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Sunday, 11 January 2015

Alice tights/leggings pattern launch

I'm so pleased to be able to announce the release of the Alice tights and leggings pattern today! It feels so bizarre, because I really had never contemplated making tights, but now can't get enough of them! I have sampled so many that I am taking drastic action and binning all RTW tights apart from some standard black opaque tights that are actually quite comfy (good old M&S).


I imagine that a lot of you are thinking the same as I was, that you can't be bothered to sew tights. Why would you when there are so many other cool things to be making? Seriously though, these are so quick to make and they are really addictive.

So I guess you want more details, so here's some descriptive bits from the instruction booklet

This pattern for sew at home tights and leggings is designed to fit your body measurements and leg length, as well as offer superior comfort. The elasticated high waistband and shaped legs mean that the tights do not shift around like shop bought ones and can be made in a variety of fabrics from fancy lace to warm knits. They are sewn together along a discreet inside leg seam that starts at the toes (tights) or ankle (leggings). Seams are kept minimal around the foot for comfort.


VIEW A - TWO PIECE LEG WITH HEEL TURN PIECE
The leg is cut so that the foot is entirely on the straight grain making this view suitable for fabrics with a stripe or a distinctive directional pattern. Interesting colour blocking can be achieved here with the different components, as well as being a great option if you are short on yardage.


VIEW B - ONE PIECE LEG
This view has a quicker and simpler construction than VIEW A as the leg is cut as one piece. The foot curves off grain to fit the shape of your foot, making this more suitable for plain fabrics or an all over non-directional pattern.


VIEW C  - LEGGINGS (photo's on legs to follow)
This view makes use of the pattern piece for view B, but with the foot removed and a cuff added to the bottom. It's an obvious extra, but is brought up to date with the ankle cuff. These work brilliantly
in thick, warm fabrics, but look equally nice and dressy in fine mesh material.

Another variation which is not part of these instructions would be to hem the shorts top of VIEW A and wear them as shorts.

 'Actual' body measurements are provided only and not finished measurements as there is negative ease designed into the pattern. The pattern is supplied with three different leg lengths, each having it's own PDF, as well as foot sizes EU 35-42, so you really can tailor these to fit!


As for suitable fabrics, well I have discovered that stretchy fabrics vary so greatly that the best advice is to go out and get touchy feely with it. Fabrics must be 4-way stretch and contain at least 50%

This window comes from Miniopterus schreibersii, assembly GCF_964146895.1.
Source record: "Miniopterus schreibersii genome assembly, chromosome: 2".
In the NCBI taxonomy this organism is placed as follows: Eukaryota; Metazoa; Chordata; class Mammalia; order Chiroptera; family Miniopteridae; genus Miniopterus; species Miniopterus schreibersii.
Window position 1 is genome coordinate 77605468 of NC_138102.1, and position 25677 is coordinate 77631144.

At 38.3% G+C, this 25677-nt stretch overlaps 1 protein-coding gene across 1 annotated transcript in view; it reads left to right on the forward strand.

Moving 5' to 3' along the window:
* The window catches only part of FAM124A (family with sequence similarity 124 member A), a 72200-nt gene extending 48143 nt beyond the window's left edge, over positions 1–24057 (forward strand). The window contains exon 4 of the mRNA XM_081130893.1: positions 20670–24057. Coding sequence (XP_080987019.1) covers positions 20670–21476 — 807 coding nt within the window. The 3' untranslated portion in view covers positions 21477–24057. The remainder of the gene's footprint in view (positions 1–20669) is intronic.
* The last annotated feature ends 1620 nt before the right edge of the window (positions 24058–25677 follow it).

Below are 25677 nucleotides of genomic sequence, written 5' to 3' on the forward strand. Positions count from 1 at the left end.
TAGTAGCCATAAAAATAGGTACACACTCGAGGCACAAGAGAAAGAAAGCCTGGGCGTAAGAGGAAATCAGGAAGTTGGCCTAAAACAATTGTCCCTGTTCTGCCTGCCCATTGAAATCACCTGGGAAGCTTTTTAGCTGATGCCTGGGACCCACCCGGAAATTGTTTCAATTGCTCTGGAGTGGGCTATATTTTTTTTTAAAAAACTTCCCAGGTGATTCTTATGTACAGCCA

stretch to work. This a very strict rule as less stretch will absolutely NOT work with this pattern. This totally doesn't mean that suitable fabrics are hard to find, but don't be tempted to use something with less stretch because you like the print or colour. You may be very disappointed. If you can't get down to the shops then shop online, but ask for samples first before buying. I have personally had a lot of luck with Fabricland (they have a great dancewear/swimwear fabric section) and Minerva. Both do mail order and I'm sure both send out samples. My grey cotton/lycra and black nylon/spandex lace samples were both from Fabricland in Reading.

 Here is a little list of suggested fabrics
  • Cotton Lycra/elastane with at least 5% Lycra/elastane – Makes thick tights and is widely available.
  • Nylon Lace fabrics with at least 8% spandex – Makes fine, delicate tights and is widely available.
  • Viscose Spandex blends  - Can be quite drapey and heavy, but with some suggested adjustments can make lovely tights.
  • 100% polyester knits with a stretchy, drapey handle – Perfect for tights and is widely available. Often no information about stretch, so important to test or ask questions.
  • Wool  - Much harder to find, but perfect for tights if knitted with spandex or lycra.
My advice is to start out with something like cotton lycra that you know will work to assess the fit and then get more adventurous with your fabrics for following pairs.

So there it is. I shall be back later this week with a few more of my samples to talk about and the pattern is now available to buy in my Etsy shop.

Please note - it has been incorrectly suggested that an online tutorial was used to create this pattern. This was based on assumption without prior knowledge of my pattern drafting process. This has now happily been resolved!